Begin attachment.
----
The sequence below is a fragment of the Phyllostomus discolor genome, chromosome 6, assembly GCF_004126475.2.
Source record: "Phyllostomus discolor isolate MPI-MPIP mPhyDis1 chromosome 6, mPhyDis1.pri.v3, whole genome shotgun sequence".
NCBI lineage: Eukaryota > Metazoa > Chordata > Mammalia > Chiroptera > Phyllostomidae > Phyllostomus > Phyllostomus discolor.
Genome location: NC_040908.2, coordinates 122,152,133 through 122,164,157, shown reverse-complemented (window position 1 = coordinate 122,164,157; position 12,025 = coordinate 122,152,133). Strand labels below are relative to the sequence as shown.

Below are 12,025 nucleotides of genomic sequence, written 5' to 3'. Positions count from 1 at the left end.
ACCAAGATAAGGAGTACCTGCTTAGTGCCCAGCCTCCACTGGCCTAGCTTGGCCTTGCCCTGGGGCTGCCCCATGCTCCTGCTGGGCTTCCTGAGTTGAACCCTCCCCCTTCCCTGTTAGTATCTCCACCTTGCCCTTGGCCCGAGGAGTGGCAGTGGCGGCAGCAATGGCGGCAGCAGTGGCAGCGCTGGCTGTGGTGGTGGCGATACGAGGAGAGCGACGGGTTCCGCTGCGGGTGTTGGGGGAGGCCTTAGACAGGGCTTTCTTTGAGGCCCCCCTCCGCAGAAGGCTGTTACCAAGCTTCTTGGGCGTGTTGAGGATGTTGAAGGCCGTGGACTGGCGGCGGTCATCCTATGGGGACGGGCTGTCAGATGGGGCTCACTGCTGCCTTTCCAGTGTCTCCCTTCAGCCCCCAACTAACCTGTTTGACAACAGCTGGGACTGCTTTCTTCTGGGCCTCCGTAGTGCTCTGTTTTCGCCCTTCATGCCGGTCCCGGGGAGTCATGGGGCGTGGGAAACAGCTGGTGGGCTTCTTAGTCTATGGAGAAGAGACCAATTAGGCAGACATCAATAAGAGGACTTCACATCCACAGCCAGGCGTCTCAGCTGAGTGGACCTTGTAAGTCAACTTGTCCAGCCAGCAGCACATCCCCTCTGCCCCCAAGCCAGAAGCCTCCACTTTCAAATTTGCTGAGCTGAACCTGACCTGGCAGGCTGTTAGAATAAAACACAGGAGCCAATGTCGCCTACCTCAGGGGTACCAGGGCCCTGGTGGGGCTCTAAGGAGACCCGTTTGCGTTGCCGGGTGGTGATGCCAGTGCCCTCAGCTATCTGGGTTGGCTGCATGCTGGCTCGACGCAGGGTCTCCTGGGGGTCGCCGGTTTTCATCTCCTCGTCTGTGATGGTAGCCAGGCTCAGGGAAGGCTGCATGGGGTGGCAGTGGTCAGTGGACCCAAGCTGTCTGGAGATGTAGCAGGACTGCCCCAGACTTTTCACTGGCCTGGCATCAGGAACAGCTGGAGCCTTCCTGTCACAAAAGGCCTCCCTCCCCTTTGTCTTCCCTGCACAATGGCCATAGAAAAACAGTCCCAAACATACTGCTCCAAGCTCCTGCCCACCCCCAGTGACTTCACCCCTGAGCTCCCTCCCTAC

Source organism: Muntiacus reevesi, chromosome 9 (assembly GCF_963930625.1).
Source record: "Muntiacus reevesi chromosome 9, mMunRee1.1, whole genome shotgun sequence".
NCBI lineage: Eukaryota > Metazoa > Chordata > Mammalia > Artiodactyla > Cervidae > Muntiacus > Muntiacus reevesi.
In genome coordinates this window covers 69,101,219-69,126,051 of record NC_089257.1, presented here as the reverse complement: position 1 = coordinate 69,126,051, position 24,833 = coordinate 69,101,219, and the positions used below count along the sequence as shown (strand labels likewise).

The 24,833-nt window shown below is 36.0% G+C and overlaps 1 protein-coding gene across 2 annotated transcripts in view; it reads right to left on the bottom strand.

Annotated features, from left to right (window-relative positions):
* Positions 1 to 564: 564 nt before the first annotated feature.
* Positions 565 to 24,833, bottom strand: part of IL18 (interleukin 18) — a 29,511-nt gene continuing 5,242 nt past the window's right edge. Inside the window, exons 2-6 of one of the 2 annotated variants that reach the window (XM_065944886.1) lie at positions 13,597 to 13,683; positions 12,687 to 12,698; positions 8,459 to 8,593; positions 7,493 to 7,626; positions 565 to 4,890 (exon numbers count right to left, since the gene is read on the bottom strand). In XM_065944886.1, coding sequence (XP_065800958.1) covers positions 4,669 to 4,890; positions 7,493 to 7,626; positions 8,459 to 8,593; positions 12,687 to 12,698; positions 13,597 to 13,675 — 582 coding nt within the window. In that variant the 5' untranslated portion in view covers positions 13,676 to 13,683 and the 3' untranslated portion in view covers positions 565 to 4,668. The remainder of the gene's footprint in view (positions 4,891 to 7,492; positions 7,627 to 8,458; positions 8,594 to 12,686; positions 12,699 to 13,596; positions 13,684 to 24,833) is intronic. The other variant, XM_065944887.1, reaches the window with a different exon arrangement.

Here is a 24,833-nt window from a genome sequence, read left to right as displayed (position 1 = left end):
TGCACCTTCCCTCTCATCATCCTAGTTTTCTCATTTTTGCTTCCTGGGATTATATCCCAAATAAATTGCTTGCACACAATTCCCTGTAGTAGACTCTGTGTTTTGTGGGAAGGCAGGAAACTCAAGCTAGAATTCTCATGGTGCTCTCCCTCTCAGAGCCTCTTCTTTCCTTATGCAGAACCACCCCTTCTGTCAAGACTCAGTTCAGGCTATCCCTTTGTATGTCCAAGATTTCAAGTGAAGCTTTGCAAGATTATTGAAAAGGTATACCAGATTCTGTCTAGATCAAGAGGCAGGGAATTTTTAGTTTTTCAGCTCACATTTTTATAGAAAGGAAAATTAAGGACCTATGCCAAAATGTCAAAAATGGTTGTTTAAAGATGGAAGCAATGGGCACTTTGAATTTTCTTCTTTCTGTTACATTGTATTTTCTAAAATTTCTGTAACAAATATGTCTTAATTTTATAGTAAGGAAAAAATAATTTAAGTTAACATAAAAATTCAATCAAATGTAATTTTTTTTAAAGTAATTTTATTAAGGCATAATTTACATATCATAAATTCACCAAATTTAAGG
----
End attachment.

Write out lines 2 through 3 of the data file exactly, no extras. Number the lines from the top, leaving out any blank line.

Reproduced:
Source record: "Phyllostomus discolor isolate MPI-MPIP mPhyDis1 chromosome 6, mPhyDis1.pri.v3, whole genome shotgun sequence".
NCBI lineage: Eukaryota > Metazoa > Chordata > Mammalia > Chiroptera > Phyllostomidae > Phyllostomus > Phyllostomus discolor.